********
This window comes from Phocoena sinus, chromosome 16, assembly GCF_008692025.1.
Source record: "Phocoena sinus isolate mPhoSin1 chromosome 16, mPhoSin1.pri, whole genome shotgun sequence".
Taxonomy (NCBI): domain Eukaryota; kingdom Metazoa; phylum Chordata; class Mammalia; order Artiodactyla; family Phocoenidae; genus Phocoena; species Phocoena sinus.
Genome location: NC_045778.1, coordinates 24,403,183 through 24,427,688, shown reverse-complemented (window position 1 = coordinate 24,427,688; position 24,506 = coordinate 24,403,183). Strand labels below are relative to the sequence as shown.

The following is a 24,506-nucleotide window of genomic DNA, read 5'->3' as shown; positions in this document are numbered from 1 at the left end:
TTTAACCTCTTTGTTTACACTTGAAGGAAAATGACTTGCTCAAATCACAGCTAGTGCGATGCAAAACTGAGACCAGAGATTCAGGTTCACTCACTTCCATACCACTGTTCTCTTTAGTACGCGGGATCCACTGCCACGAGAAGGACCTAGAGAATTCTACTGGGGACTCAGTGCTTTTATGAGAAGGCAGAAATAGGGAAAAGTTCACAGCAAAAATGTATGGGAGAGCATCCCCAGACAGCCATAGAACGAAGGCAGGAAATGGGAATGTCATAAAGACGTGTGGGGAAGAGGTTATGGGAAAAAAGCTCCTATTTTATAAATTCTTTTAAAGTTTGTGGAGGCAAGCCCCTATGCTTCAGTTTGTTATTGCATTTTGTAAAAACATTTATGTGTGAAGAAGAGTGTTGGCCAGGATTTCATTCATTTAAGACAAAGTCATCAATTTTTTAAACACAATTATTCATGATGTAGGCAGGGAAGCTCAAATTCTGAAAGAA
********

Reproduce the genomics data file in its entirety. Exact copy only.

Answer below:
This window comes from Phocoena sinus, chromosome 16, assembly GCF_008692025.1.
Source record: "Phocoena sinus isolate mPhoSin1 chromosome 16, mPhoSin1.pri, whole genome shotgun sequence".
Taxonomy (NCBI): domain Eukaryota; kingdom Metazoa; phylum Chordata; class Mammalia; order Artiodactyla; family Phocoenidae; genus Phocoena; species Phocoena sinus.
Genome location: NC_045778.1, coordinates 24,403,183 through 24,427,688, shown reverse-complemented (window position 1 = coordinate 24,427,688; position 24,506 = coordinate 24,403,183). Strand labels below are relative to the sequence as shown.

The following is a 24,506-nucleotide window of genomic DNA, read 5'->3' as shown; positions in this document are numbered from 1 at the left end:
TTTAACCTCTTTGTTTACACTTGAAGGAAAATGACTTGCTCAAATCACAGCTAGTGCGATGCAAAACTGAGACCAGAGATTCAGGTTCACTCACTTCCATACCACTGTTCTCTTTAGTACGCGGGATCCACTGCCACGAGAAGGACCTAGAGAATTCTACTGGGGACTCAGTGCTTTTATGAGAAGGCAGAAATAGGGAAAAGTTCACAGCAAAAATGTATGGGAGAGCATCCCCAGACAGCCATAGAACGAAGGCAGGAAATGGGAATGTCATAAAGACGTGTGGGGAAGAGGTTATGGGAAAAAAGCTCCTATTTTATAAATTCTTTTAAAGTTTGTGGAGGCAAGCCCCTATGCTTCAGTTTGTTATTGCATTTTGTAAAAACATTTATGTGTGAAGAAGAGTGTTGGCCAGGATTTCATTCATTTAAGACAAAGTCATCAATTTTTTAAACACAATTATTCATGATGTAGGCAGGGAAGCTCAAATTCTGAAAGAA